The problem in relation to other regions, of course, is that China might want to replicate this system in other latitudes as well. Again, in Martin Jacques’ terms: “To what extent will any quasi-tributary system be confined to East Asia? (...) If China approaches other parts of the world with a not too dissimilar mindset, and its power is sufficiently overwhelming, could the same kind of tributary system be repeated elsewhere? Could there even be a global tributary system?”. [Jacques, 2009, p. 420].
These are worrying questions that nations of the Global South should pose themselves in a serious way.
Cultural and racial hubris
Thirdly, there is an overt contradiction between China’s Global Civilization Initiative, that aims at a new type of international relations based on equality, dialogue and respect between different cultures and identities, and the aggressiveness of its homogenizing trend at home. The appalling treatment given to the Uyghurs speaks by itself, as do too, to a lesser extent, that given to the Tibetans, who are treated as second-class citizens. But, is this sense of uniqueness and superiority that China derives from its Han identity confined within its borders, o can it be projected abroad as well?
Again, Matin Jacques provides a well-informed answer: “In other words, the notion of China and Chinese civilization is bolstered by a widespread belief that the difference between the Chinese and other peoples is not simply cultural or historical but also biological (…) China is fast joining the world but, true to its history, it will also remain aloof, ensconced in a hierarchical view of humanity, its sense of superiority resting on a combination of cultural and racial hubris”. [Jacques, 2009, pp. 421,422].
Can this cultural and racial hubris provide the necessary credentials for a nation that promotes a dialogue of civilizations, based on equality and inclusiveness? Hardly so. This too, should be carefully borne in mind by the nations of the Global South.
Words and deeds
The distance between words and actions shown by China in the three aforementioned areas, could indeed hinder its clout over the developing world. Or, at least, it should. Consistency must be a relevant consideration on international affairs, and the lack of it should bear a cost. If China cannot walk the talk in its relations with the Global South, the latter should not validate its leadership aspirations.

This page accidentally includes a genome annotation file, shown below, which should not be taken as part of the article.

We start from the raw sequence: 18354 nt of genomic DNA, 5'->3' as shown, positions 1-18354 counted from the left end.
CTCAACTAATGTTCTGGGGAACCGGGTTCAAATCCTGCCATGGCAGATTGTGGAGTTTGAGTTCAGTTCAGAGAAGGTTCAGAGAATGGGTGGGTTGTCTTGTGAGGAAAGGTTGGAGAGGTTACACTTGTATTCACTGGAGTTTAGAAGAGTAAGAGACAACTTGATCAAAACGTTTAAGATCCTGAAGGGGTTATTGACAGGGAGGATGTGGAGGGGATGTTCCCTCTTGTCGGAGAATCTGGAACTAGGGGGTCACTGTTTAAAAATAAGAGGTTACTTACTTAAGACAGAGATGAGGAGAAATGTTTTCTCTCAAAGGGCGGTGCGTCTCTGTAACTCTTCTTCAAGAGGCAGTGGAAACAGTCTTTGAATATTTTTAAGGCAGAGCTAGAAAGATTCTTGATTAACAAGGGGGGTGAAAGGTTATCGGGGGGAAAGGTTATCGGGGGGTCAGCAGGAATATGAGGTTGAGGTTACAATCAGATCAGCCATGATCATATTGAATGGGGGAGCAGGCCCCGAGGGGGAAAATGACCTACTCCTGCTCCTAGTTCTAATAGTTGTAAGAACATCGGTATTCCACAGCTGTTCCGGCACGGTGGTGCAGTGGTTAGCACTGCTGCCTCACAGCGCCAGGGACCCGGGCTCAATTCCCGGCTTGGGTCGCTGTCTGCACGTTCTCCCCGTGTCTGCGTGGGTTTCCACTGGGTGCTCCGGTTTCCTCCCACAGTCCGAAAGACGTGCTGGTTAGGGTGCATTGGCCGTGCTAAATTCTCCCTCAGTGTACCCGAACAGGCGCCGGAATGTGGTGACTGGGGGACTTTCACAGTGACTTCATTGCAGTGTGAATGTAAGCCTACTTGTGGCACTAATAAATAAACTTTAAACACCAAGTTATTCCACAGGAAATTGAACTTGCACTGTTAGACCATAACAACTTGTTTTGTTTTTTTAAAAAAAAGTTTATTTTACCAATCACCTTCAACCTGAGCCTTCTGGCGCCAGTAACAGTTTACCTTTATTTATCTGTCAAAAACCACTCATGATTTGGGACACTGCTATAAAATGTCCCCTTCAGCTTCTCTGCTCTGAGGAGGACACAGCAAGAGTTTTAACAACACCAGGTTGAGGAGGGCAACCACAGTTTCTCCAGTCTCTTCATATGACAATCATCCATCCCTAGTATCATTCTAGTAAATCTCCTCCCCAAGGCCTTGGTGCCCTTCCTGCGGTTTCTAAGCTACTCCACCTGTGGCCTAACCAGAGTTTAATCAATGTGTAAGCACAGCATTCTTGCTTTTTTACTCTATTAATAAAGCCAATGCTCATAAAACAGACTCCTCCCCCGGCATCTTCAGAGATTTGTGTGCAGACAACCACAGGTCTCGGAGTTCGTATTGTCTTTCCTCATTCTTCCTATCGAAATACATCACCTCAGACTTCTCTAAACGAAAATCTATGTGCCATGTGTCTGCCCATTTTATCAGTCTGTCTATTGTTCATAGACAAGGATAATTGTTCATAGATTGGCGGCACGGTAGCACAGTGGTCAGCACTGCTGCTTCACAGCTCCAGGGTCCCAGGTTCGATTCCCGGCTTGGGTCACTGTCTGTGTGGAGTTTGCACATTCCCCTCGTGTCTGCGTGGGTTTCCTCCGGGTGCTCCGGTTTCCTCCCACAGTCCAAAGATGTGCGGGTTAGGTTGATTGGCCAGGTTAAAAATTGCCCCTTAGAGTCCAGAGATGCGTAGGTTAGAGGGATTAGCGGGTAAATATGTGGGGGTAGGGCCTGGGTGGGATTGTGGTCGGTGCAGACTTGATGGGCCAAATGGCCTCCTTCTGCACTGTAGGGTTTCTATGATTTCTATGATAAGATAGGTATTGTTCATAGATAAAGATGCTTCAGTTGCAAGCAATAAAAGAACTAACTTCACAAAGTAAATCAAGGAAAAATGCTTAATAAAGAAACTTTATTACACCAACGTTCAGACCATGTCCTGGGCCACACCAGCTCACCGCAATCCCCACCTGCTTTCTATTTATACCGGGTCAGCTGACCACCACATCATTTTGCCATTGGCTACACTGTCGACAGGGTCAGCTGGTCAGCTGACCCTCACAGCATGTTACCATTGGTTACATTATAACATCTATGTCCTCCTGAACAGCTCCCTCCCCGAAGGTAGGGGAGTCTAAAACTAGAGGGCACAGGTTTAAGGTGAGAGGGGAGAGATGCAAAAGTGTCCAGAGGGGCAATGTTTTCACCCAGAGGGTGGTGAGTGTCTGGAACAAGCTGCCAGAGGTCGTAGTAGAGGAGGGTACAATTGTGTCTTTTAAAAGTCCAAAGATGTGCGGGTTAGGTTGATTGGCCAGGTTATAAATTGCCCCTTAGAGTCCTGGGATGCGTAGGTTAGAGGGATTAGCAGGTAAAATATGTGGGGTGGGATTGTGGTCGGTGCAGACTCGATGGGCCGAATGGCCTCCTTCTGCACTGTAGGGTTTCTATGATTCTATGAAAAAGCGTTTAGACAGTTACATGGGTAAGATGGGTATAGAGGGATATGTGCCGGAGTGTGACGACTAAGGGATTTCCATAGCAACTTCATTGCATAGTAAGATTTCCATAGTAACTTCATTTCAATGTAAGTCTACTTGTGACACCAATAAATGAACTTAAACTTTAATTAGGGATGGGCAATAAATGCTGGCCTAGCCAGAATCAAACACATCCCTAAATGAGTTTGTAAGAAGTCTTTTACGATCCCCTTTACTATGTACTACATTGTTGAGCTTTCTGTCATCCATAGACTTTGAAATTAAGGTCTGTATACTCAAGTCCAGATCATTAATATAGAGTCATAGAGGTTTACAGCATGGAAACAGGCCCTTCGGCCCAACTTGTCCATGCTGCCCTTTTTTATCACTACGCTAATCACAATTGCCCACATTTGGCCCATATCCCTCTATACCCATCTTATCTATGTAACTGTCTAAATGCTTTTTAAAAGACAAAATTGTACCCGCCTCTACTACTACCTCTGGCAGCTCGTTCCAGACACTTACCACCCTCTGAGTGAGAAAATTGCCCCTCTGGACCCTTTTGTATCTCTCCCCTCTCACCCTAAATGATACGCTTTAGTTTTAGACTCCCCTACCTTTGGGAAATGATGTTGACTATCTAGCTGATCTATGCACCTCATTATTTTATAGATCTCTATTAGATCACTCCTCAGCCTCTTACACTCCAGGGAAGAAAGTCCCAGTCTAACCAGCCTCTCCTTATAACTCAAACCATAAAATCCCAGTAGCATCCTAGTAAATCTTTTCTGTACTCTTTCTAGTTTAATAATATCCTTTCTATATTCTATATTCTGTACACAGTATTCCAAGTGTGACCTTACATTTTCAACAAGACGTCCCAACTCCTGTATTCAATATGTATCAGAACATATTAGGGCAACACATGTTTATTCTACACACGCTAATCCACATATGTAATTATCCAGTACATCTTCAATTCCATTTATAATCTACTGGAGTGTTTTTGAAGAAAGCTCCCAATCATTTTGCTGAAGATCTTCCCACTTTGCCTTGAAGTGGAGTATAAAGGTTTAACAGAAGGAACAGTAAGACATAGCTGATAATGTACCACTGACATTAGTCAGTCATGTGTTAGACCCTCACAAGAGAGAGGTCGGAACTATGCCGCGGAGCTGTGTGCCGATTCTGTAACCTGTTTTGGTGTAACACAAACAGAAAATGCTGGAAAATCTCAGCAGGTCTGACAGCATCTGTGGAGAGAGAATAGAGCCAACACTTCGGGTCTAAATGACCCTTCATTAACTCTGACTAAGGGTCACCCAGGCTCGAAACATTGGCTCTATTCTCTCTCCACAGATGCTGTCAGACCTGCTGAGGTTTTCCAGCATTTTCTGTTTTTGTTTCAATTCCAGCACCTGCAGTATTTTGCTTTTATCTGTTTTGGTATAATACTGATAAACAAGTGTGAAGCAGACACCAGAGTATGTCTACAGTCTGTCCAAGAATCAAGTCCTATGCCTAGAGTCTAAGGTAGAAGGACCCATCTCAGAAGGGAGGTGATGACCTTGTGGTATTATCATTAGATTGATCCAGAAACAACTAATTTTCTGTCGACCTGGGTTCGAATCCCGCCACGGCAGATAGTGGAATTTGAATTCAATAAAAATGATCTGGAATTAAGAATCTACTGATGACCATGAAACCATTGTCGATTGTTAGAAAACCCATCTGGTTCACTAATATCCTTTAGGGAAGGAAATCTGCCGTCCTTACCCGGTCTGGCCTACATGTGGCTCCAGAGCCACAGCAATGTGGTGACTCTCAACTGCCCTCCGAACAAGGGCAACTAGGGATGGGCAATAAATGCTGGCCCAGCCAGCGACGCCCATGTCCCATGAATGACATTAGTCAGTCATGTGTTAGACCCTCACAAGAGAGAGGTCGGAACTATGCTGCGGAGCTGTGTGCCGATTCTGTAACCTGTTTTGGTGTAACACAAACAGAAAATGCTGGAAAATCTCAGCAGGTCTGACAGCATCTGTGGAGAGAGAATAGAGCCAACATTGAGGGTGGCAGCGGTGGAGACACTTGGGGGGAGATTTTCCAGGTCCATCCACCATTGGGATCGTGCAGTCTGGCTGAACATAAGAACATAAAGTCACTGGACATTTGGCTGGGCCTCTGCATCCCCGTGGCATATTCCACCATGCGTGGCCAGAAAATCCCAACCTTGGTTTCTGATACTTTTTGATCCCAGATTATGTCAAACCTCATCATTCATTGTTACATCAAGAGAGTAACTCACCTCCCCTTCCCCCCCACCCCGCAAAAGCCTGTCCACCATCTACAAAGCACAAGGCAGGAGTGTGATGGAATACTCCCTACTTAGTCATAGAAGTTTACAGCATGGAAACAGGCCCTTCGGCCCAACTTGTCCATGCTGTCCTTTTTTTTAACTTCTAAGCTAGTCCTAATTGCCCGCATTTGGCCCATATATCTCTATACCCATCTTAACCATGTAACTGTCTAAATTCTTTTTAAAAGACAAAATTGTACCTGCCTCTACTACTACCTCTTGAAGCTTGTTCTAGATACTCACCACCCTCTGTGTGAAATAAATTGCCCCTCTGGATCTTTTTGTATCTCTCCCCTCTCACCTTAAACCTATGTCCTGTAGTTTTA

Two additional considerations seem to clash with Beijing’s ambitions in this regard. On the one hand, a vast majority of countries within the Global South seek to avoid alignments with the big powers. Even within South East Asian’s countries there is a sort of a la carte approach towards China and America, whereby they seek economic opportunities with the former and security agreements with the latter. On the other hand, the declining attractiveness of China should be bear in mind. After having presented itself as the big power of the 21st century, with time and momentum on its side, the country now faces economic constrains that push that goal away.
Alfredo Toro Hardy, PhD, is a former Venezuelan Ambassador to the U.S., U.K., Spain, Brazil and other countries. Author or co-author of thirty-six books on international affairs, he is member of the Experts Review Panel of the Rockefeller Foundation Bellagio Center.
Photo by Pixabay
Bennon, M. and Fukuyama, F. (2023) “China’s Road to Ruin”, Foreign Affairs, September/October.
Chaziza, M. (2023) “The Global Security Initiative: China’s New Security Architecture for the Gulf”, The Diplomat, May 5.
Chellaney, B. (2017) “China’s Debt Trap Diplomacy”, Project Syndicate, January.
Hoon, C.Y. and Chan, Y.K., (2023) “Reflections on China’s Latest Civilisation Agenda”, Fulcrum, 4 September.
Jacques, M. (2009) When China Rules the World, London: Allen Lane.
Jones, L. and Hameiri, S. (2020) “Debunking the Myth of ‘Debt Trap Diplomacy”, Chatham House, 19 August.
Hass, R. (2023) “China’s Response to American-led ‘Containment and Suppression’”, China Leadership Monitor, Fall, Issue 77.
Kynge, J. (2023) “China’s blueprint for an alternative world order”, Financial Times, August 2.
Kurlantzick, J. (2011) “The Belligerents”, The New Republic, January 26.
Mahoney, J.K. (2022) “Changes Unseen in a Century”, China Focus, October 17.
Huaxia (2019), “Changes, Challenges and Choices – China is Driven by the Path it Takes”, XinhuaNet, August 28.